If the information omitted from the medical record had an impact beyond the patient's personal life—such as seizure disorder, which would make her ineligible for a driver's license—I would weigh the social obligation above her right of confidentiality. Another example would be diabetes; in such a situation, silence in the medical record could delay critical medical care. In the case you describe, I would weigh the patient's rights more heavily than the social contract and respect her request, assuming all test results are negative on follow-up.

The clinical questions are more complex, however. Why did she engage in this sexual activity? Are other risk factors jeopardizing her well-being, such as substance use, depression, academic difficulties, a self-image that puts her at risk of being used by others, or sexual abuse? What are the likely aftereffects of this experience for her? Guilt? Traumatic memories? A lower threshold for sexual activity?

Last, what are the consequences of a secret in the family, between her and her father and between her parents? These questions need to be addressed in the context of a trusting clinical relationship and are likely more central to her future than any decision about the medical record.

Michael S. Jellinek, MD
Boston, Mass.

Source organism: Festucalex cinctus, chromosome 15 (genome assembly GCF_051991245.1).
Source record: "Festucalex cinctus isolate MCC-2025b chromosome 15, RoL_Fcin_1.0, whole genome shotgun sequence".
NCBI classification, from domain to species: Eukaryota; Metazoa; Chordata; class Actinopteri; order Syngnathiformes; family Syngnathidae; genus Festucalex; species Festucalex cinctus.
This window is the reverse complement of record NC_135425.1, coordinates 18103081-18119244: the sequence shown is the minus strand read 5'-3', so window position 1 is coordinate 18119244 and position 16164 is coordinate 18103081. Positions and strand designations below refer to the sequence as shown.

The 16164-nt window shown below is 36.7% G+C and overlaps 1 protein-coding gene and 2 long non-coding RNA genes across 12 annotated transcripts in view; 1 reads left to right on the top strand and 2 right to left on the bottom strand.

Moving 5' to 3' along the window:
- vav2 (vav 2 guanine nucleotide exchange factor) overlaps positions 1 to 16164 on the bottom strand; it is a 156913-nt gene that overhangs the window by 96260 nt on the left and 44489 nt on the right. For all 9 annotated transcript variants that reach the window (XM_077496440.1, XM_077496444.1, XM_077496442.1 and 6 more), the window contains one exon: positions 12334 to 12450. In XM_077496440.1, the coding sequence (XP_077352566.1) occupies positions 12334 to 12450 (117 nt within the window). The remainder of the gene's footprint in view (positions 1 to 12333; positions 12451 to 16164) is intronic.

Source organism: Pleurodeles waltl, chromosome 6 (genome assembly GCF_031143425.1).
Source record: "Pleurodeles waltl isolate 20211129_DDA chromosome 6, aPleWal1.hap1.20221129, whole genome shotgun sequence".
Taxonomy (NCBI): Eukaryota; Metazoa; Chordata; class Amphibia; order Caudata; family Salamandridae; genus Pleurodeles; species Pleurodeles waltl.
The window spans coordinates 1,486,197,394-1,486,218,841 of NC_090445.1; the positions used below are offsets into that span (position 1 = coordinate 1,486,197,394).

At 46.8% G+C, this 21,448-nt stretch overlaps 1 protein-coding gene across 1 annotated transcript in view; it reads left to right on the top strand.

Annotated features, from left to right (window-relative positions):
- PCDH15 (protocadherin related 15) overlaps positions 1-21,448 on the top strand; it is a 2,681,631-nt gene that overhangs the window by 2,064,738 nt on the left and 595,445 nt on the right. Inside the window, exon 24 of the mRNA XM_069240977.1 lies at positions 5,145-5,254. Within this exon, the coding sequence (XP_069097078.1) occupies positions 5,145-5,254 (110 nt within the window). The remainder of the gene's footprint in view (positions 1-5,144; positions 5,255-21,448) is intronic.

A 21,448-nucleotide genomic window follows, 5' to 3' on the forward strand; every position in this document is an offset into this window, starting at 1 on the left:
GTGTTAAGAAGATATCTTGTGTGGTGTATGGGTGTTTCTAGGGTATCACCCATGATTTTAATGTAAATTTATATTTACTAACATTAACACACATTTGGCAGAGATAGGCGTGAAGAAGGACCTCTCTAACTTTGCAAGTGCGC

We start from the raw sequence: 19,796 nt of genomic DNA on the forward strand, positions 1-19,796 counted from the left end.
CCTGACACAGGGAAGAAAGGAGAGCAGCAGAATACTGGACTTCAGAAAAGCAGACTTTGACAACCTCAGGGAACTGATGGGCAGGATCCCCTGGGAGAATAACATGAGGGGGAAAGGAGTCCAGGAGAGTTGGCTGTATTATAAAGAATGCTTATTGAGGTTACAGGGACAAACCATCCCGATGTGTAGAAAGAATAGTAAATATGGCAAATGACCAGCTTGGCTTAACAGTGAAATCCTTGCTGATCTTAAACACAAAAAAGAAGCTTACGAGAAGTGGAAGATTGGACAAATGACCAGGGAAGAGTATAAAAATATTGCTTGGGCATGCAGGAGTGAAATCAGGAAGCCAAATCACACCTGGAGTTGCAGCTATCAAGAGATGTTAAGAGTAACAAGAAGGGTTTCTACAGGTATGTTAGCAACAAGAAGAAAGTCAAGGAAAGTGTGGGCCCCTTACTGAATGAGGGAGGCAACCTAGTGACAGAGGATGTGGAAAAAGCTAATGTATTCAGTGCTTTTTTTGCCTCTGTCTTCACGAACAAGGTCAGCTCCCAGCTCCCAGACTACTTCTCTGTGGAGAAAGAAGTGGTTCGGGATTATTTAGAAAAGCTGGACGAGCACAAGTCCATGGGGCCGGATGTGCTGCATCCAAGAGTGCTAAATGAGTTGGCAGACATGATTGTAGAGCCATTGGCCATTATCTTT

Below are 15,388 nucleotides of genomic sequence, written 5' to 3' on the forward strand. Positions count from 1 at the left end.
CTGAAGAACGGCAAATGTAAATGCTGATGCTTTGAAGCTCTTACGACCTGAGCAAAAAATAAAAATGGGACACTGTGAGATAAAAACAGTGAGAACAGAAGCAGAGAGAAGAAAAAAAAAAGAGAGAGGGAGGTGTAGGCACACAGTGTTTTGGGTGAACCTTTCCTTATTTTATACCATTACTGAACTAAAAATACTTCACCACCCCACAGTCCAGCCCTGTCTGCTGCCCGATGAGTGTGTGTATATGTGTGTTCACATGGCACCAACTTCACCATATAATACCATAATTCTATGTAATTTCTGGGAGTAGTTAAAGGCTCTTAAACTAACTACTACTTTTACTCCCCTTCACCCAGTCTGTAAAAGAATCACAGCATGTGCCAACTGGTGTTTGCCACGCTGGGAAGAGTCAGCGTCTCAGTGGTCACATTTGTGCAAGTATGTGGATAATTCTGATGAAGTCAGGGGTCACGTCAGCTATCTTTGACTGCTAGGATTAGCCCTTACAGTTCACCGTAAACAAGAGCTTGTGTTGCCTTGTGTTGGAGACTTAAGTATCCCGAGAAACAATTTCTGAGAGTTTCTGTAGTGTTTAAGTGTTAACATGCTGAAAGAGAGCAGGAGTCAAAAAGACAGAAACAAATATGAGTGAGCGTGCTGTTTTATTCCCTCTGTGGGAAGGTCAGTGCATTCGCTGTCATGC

DR. JELLINEK is Senior Vice President for Administration and Chief, Child Psychiatry Service, Massachusetts General Hospital, and Professor of Psychiatry and of Pediatrics, Harvard Medical School, Boston.


Q The experienced teacher in my child's kindergarten class (5- to 6-year-olds) is feeling desperate about the behavior of the youngsters under her care. She is teaching an all-day kindergarten for the first time. The class has 16 children (11 boys and five girls), and the teacher has an aide. The children do not have any specific impairments or special needs, though some children are "at risk." Every day after lunch, from about 1 to 2 p.m., the children are on widely separated mats and are supposed to be quietly "reading" or looking at books. Instead, they often are out of control, and the adults are exhausted by the time they get them to pay attention. The teacher wonders if such behavior is normal at this age. If so, how can she address the children's "hyperactivity" so the afternoon is not wasted?

Jerri Jenista, MD
Ann Arbor, Mich.